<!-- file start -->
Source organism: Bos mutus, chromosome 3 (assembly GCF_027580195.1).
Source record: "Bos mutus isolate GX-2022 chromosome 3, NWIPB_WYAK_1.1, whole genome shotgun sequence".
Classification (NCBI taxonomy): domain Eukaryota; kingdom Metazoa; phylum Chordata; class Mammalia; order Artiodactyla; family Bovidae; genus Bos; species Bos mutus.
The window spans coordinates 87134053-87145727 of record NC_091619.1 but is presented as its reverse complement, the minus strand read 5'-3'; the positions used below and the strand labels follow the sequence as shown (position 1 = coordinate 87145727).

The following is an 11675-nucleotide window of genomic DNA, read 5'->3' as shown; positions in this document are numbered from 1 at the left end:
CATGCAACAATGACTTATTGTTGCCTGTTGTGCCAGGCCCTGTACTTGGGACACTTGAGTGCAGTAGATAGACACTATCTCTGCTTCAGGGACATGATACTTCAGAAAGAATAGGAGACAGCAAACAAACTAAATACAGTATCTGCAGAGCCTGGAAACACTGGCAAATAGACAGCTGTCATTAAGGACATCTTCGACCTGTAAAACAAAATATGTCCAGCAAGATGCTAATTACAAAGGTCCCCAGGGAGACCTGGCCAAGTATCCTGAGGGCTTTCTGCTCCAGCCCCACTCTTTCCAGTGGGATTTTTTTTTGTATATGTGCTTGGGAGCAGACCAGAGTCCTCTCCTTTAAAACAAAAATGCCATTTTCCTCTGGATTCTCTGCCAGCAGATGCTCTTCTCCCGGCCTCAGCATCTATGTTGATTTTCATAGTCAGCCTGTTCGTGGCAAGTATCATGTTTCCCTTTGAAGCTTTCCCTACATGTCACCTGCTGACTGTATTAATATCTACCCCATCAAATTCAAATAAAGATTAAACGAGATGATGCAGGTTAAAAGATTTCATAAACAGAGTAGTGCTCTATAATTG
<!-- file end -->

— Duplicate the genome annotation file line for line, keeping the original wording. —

Source organism: Bos mutus, chromosome 3 (assembly GCF_027580195.1).
Source record: "Bos mutus isolate GX-2022 chromosome 3, NWIPB_WYAK_1.1, whole genome shotgun sequence".
Classification (NCBI taxonomy): domain Eukaryota; kingdom Metazoa; phylum Chordata; class Mammalia; order Artiodactyla; family Bovidae; genus Bos; species Bos mutus.
The window spans coordinates 87134053-87145727 of record NC_091619.1 but is presented as its reverse complement, the minus strand read 5'-3'; the positions used below and the strand labels follow the sequence as shown (position 1 = coordinate 87145727).

The following is an 11675-nucleotide window of genomic DNA, read 5'->3' as shown; positions in this document are numbered from 1 at the left end:
CATGCAACAATGACTTATTGTTGCCTGTTGTGCCAGGCCCTGTACTTGGGACACTTGAGTGCAGTAGATAGACACTATCTCTGCTTCAGGGACATGATACTTCAGAAAGAATAGGAGACAGCAAACAAACTAAATACAGTATCTGCAGAGCCTGGAAACACTGGCAAATAGACAGCTGTCATTAAGGACATCTTCGACCTGTAAAACAAAATATGTCCAGCAAGATGCTAATTACAAAGGTCCCCAGGGAGACCTGGCCAAGTATCCTGAGGGCTTTCTGCTCCAGCCCCACTCTTTCCAGTGGGATTTTTTTTTGTATATGTGCTTGGGAGCAGACCAGAGTCCTCTCCTTTAAAACAAAAATGCCATTTTCCTCTGGATTCTCTGCCAGCAGATGCTCTTCTCCCGGCCTCAGCATCTATGTTGATTTTCATAGTCAGCCTGTTCGTGGCAAGTATCATGTTTCCCTTTGAAGCTTTCCCTACATGTCACCTGCTGACTGTATTAATATCTACCCCATCAAATTCAAATAAAGATTAAACGAGATGATGCAGGTTAAAAGATTTCATAAACAGAGTAGTGCTCTATAATTG